Apple OS X requires no further setup because OS X ships with the veclib framework, boasting incredible CPU performance that is difficult to surpass (performance charts below show that it out-performs ATLAS and is on par with the Intel MKL).


(includes Raspberry Pi)

Generically-tuned ATLAS and OpenBLAS are available with most distributions (e.g. Debian) and must be enabled explicitly using the package-manager. e.g. for Debian / Ubuntu one would type

sudo apt-get install libatlas3-base libopenblas-base
sudo update-alternatives --config
sudo update-alternatives --config
sudo update-alternatives --config
sudo update-alternatives --config

selecting the preferred implementation.

However, these are only generic pre-tuned builds. To get optimal performance for a specific machine, it is best to compile locally by grabbing the latest ATLAS or the latest OpenBLAS and following the compilation instructions (don't forget to turn off CPU throttling and power management during the build!). Install the shared libraries into a folder that is seen by the runtime linker (e.g. add your install folder to /etc/ then run ldconfig) ensuring that and exist and point to your optimal builds.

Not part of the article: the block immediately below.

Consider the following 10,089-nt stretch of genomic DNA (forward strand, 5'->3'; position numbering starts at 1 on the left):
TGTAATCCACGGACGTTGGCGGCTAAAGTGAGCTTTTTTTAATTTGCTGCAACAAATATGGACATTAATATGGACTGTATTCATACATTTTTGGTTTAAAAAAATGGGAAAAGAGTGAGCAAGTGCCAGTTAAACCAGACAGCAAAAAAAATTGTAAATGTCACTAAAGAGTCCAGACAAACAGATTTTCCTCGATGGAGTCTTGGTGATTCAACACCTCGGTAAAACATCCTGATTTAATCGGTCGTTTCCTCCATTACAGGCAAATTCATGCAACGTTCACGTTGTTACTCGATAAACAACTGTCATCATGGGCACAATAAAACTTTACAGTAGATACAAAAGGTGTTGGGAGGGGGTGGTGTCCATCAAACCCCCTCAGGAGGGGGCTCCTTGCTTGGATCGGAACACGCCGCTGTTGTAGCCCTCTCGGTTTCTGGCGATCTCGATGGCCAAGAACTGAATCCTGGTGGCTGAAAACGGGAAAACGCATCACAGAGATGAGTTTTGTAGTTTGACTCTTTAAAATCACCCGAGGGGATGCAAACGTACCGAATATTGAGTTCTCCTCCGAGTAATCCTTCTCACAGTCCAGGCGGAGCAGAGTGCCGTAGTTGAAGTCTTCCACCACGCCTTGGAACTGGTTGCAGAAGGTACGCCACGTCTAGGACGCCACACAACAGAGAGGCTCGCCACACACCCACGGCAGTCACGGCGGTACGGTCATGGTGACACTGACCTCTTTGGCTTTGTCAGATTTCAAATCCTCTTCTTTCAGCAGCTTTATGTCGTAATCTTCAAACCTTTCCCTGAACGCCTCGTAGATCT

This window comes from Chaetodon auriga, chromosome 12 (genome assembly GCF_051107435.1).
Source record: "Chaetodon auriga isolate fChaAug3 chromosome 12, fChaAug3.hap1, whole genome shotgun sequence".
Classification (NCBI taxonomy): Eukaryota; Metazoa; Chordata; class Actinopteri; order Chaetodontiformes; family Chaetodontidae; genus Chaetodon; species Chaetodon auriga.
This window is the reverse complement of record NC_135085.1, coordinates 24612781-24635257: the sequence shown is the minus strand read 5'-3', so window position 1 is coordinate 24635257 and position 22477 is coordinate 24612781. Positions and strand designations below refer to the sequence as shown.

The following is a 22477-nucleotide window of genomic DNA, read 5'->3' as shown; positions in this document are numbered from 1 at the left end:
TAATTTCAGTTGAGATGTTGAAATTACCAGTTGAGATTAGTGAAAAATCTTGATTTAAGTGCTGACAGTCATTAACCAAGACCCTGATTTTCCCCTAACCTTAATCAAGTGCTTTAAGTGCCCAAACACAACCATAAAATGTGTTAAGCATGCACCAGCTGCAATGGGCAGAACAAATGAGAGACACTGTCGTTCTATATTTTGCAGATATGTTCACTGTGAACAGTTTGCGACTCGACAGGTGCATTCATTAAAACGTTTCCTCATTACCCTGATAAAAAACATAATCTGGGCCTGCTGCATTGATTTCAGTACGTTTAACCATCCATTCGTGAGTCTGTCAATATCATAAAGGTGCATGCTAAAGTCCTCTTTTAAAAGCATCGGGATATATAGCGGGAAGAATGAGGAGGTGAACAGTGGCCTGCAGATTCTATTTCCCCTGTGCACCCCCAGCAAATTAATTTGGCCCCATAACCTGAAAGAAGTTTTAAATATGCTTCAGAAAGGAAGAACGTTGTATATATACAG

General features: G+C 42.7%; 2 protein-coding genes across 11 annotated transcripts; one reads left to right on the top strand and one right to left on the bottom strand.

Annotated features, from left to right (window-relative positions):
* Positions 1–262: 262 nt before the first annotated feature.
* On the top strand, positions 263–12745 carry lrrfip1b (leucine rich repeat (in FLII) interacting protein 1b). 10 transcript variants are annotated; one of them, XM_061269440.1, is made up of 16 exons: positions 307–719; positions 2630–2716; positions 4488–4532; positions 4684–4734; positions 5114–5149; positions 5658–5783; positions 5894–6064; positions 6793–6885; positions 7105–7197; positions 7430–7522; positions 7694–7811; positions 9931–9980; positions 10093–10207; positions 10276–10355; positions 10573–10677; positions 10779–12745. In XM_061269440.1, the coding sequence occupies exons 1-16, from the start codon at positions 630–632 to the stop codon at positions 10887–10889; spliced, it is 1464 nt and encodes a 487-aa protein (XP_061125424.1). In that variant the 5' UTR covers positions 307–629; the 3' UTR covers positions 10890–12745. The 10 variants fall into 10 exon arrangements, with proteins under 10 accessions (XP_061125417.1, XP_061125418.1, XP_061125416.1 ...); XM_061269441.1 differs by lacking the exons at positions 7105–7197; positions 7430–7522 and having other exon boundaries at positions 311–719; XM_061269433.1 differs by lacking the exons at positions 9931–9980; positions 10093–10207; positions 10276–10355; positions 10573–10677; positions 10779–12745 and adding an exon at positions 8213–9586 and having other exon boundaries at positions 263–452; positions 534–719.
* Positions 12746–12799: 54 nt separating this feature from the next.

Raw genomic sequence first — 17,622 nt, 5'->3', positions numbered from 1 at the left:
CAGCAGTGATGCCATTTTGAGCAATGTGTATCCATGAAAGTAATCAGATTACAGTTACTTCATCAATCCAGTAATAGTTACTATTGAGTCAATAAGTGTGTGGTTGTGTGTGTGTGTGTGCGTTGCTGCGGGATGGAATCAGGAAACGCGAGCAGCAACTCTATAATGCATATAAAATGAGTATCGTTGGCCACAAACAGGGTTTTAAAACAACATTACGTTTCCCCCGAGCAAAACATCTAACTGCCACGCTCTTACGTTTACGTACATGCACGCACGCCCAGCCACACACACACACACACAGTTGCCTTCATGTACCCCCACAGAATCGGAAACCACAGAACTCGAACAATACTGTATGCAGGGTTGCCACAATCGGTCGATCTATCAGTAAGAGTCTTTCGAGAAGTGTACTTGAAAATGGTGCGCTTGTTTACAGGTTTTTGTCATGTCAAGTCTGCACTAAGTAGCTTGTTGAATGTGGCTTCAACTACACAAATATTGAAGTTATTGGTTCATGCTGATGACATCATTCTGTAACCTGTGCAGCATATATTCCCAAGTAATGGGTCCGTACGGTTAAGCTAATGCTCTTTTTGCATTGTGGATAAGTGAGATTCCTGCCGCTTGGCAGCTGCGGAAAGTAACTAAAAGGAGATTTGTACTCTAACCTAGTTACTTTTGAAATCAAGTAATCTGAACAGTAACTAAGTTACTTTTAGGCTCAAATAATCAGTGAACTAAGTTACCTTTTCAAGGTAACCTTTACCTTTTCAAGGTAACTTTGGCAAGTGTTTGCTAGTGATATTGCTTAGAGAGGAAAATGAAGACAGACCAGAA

If you have an Intel MKL licence, you could also create symbolic links from and to or use Debian's alternatives system:

sudo update-alternatives --install /usr/lib/     /opt/intel/mkl/lib/intel64/ 1000
sudo update-alternatives --install /usr/lib/   /opt/intel/mkl/lib/intel64/ 1000
sudo update-alternatives --install /usr/lib/   /opt/intel/mkl/lib/intel64/ 1000
sudo update-alternatives --install /usr/lib/ /opt/intel/mkl/lib/intel64/ 1000

and don't forget to add the MKL libraries to your /etc/ file (and run sudo ldconfig), e.g. add


NOTE: Some distributions, such as Ubuntu precise do not create the necessary symbolic links /usr/lib/ and /usr/lib/ for the system-installed implementations, so they must be created manually.


The native_system builds expect to find libblas3.dll and liblapack3.dll on the %PATH% (or current working directory). Besides vendor-supplied implementations, OpenBLAS provide generically tuned binaries, and it is possible to build ATLAS.

Use Dependency Walker to help resolve any problems such as: UnsatisfiedLinkError (Can't find dependent libraries).